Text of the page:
The Wayne County Daughters of the Utah Pioneers have constructed a monument with a turn-out east of the Nielson Grist Mill. Today the mill is on private property with 'No Trespassing' signs all around. But you can take photos from the road. We wish that we could take a look inside... maybe someday.

We took several shots from every angle allowed. The Fremont river runs nearby, the above image was taken from the shoulder of the bridge.


Boulder Mountain Drive

It took us 20 or 30 minutes to photograph the mill, so it was only about 5PM. We continued down the road a short way further to a pullout where big posted signs showed maps of the area backroads and ATV trails. While staying this few weeks in Torrey, we had planned to explore Boulder Mountain (11,300 ft. summit, our property is on the lower foothills). As we were looking at the map and examining the few access roads to the top, we noticed that one route began just across highway from us. We'd purchased several good maps (BLM and Natl. Forest maps of the backroads), but of course they are back in the motorhome. And anyway, we are just going to go a little way down the road and see what the country is like on this side of the mountain.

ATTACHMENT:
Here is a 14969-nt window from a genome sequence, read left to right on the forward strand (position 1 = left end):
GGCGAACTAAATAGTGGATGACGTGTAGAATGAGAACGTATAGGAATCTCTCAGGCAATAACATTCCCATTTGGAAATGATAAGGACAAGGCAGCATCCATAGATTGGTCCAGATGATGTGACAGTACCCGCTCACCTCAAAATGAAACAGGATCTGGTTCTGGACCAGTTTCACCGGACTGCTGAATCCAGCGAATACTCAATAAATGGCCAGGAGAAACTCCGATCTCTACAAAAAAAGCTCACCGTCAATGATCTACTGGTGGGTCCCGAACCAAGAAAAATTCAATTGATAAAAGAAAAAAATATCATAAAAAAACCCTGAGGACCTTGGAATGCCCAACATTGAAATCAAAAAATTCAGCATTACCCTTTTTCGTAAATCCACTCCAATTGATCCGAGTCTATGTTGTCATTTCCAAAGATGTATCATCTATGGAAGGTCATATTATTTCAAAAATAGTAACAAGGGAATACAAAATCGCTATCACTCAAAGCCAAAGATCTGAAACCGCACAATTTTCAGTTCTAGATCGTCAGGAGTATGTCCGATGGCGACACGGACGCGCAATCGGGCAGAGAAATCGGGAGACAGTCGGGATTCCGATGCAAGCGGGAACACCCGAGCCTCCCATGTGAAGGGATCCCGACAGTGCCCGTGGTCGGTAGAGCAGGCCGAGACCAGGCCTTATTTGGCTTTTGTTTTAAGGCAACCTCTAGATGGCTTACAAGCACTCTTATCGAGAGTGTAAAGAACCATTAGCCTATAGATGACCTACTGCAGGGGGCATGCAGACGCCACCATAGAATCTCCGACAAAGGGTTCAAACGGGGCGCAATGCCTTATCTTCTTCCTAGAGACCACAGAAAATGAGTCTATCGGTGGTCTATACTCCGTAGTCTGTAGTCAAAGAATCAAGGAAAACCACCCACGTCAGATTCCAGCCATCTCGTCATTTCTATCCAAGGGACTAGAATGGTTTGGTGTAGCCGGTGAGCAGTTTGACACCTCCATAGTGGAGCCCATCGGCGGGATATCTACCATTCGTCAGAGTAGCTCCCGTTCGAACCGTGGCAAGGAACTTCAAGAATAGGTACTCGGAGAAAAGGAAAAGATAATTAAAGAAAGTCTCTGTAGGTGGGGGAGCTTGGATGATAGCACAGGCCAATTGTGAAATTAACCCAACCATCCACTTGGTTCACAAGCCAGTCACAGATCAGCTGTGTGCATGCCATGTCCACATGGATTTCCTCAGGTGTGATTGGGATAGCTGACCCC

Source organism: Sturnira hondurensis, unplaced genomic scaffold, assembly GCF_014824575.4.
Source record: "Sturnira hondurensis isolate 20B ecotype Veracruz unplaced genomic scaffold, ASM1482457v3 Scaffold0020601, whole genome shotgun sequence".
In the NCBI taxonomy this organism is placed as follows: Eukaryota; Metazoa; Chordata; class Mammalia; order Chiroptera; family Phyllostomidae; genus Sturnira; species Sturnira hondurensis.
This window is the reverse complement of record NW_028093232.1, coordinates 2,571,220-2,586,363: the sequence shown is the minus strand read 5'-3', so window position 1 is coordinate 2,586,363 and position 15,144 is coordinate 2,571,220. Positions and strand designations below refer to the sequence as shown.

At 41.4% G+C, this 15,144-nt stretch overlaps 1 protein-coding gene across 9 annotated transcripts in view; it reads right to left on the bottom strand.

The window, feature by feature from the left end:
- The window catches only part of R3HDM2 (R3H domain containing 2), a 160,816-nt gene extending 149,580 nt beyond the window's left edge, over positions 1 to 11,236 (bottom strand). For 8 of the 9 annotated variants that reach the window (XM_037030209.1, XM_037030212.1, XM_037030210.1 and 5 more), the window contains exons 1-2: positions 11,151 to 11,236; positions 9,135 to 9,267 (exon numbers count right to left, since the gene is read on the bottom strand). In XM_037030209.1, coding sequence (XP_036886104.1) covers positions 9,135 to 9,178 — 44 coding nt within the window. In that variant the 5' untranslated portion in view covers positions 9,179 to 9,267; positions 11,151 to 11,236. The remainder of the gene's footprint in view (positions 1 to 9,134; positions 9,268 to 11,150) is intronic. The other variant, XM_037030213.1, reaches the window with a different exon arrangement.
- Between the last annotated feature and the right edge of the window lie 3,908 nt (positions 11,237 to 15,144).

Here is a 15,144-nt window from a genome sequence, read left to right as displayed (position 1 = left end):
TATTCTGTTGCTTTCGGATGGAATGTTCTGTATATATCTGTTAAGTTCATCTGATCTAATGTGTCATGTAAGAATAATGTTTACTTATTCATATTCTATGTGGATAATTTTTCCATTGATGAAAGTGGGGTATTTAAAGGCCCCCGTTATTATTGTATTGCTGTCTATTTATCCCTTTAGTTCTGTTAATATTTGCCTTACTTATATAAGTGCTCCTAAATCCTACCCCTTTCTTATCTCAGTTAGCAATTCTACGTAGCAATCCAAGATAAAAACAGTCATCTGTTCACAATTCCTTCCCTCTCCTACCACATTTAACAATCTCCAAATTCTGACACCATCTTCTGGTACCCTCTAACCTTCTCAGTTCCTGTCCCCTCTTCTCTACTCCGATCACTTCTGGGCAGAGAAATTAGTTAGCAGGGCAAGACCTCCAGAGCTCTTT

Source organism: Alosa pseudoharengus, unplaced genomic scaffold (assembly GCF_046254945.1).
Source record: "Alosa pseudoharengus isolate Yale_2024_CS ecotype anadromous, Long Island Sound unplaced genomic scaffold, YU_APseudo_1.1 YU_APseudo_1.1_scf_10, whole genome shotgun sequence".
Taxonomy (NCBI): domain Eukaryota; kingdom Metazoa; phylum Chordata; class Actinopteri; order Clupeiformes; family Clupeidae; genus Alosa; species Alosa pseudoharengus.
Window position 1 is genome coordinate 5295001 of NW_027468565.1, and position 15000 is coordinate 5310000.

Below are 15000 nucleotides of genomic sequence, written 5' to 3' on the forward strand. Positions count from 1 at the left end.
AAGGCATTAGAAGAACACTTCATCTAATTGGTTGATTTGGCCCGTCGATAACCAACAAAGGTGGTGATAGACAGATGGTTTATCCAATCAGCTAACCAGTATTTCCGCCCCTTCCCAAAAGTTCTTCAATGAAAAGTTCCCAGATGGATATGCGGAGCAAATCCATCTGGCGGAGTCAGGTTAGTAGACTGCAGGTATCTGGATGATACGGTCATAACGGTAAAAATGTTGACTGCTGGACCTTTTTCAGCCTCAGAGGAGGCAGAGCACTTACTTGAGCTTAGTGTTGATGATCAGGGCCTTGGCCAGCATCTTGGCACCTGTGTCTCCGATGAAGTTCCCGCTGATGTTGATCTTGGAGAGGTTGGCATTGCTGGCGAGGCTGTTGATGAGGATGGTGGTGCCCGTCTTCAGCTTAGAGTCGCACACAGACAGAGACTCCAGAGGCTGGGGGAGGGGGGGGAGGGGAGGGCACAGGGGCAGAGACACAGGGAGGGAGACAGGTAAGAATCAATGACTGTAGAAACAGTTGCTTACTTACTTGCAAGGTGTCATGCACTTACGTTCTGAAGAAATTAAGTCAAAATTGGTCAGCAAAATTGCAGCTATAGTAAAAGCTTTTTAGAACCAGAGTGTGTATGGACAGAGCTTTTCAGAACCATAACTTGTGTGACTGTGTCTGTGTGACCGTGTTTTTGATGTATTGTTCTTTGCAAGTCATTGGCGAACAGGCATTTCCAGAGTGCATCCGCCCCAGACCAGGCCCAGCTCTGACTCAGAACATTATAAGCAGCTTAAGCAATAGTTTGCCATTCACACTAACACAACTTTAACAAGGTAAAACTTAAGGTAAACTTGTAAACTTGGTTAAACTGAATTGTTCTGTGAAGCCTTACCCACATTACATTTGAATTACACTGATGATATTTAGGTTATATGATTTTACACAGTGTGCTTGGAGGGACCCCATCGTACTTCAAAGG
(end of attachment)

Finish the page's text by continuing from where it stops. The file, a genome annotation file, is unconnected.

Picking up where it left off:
Boulder mountain is more of a huge uplift rather than a spectacular volcanic mountain; but it has steep slopes and cliffs and over 50,000 acres of forest and meadowland at the top. According to Wikipedia it is the highest timbered plateau in North America. So we knew that there was a big area to explore up there, and our plan was to take a day off in the next few weeks and really find out what it's like above our homesite.

Boulder MountainRather than return to the RV for supplies and a map, we set off with a partial bottle of water, and 3/4 tank of gas. The road is winding around the north base. It's a wide gravel road, no problem.